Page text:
It has been reported that 27,000 U.S. troops and the USS Nimitz aircraft carrier are involved in the war game.
The South Korean peace group called SPARK (a Global Network affiliate) says, "We think these aggressive, first-strike rehearsal exercises work against peaceful efforts to reduce tension on the Korean peninsula, such as the 6-Party Talks and the current visit of the New York Philharmonic Orchestra to Pyongyang, North Korea."
China has a fossil fuel dependent economy and imports 80% of its oil through the Taiwan Straits. Thus they have a high need to be able to keep that pathway open and free so oil tankers can move easily to port. The Pentagon is now developing a military strategy to enable the U.S. to choke off China's oil imports by controlling the Taiwan Straits. By doing this the U.S. feels they would essentially control China by holding the keys to its economic engine.
Like any country would, China is now expanding its ability to keep the Taiwan Straits open. As China expands its military operations in that area the U.S. declares that they are preparing to attack Taiwan and this justifies even more Pentagon spending in the region as the U.S. says "we must protect Taiwan from Chinese aggression."
Conversely, the U.S. Navy is now deploying Aegis destroyers all along the coast of China and these ships are outfitted with "missile defense" systems that would be used to pick off any Chinese nuclear missiles that were launched in retaliation after a U.S. first-strike attack. Each year for the past several years the Space Command has been computer war gaming a first-strike attack on China. Set in the year 2016 the Pentagon launches a devastating attack on China using as its first weapon the military space plane that is now under development and would fly to the other side of the world in just two hours.
A Pentagon report came out this week declaring that China was undertaking a massive military buildup and is preparing to "develop the ability to attack an adversary's space assets."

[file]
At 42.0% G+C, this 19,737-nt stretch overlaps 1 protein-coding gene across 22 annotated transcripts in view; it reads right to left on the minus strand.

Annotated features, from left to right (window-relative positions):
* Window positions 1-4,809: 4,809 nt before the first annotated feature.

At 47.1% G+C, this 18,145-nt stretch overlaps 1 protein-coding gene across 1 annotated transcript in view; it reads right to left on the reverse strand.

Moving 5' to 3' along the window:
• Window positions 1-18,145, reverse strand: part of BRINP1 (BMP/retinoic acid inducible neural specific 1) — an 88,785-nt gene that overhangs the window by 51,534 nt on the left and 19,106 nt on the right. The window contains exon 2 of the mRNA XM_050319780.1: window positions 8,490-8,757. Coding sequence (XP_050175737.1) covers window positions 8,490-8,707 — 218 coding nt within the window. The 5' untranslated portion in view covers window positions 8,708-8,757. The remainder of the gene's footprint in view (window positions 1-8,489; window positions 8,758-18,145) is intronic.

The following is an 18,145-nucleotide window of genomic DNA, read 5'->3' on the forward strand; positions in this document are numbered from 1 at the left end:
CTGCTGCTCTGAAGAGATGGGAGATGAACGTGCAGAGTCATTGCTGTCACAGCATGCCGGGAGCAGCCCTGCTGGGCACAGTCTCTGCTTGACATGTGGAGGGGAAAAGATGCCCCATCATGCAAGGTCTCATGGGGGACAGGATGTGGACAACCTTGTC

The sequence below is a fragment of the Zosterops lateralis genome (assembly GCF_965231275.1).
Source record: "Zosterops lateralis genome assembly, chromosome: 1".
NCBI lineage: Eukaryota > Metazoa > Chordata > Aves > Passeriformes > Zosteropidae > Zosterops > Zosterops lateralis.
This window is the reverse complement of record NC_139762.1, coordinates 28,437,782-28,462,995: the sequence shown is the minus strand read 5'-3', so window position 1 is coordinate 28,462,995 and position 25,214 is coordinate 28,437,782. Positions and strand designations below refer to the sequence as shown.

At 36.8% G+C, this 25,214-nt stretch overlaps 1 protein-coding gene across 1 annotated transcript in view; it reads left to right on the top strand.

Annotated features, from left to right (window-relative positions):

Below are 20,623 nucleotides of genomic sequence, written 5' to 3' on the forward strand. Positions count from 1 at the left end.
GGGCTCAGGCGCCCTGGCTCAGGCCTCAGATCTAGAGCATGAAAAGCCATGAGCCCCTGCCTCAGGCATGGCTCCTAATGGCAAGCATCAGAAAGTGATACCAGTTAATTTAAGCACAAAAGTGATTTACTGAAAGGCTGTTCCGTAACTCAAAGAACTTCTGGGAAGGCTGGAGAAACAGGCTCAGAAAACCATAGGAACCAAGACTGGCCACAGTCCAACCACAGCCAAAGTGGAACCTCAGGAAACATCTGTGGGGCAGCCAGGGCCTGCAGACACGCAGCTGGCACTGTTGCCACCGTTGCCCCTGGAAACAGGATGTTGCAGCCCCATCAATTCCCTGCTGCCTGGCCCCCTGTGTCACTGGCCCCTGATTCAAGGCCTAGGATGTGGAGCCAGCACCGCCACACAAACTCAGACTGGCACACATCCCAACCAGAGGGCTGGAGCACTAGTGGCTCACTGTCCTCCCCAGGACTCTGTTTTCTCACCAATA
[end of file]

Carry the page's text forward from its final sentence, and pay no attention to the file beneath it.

China's military budget is now less than $60 billion a year. Compare that with the current U.S. military budget of $650 billion a year. Then factor in the $30 billion a year in the Pentagon's secret "black budget" which is used for high-tech space weapons development that Congress is not even allowed to know about. Then add in the NSA, NRO, DoE, NASA and other budgets that have military applications and the true figure of U.S. military spending is nearly $1 trillion a year.
China is hardly a threat to the U.S. today. But it is true that as China sees the U.S. dramatically expanding its own military presence in the Asian-Pacific they are indeed upgrading their ability to defend their nation. Imagine if China was now building bases in Canada and Mexico and deploying ships off the east and west coasts of the U.S. Wouldn't the American public become alarmed? When the U.S. does the same to China isn't it then logical that China will respond?
Of course the true winner in all of this military expansion is the military industrial complex. They understand that a new arms race in the Asian-Pacific will ensure that an arms race in space will follow as China launches more military satellites to coordinate their growing military.
Huge profits are to be made from this new arms race. The American and Chinese people and taxpayers are the sure losers.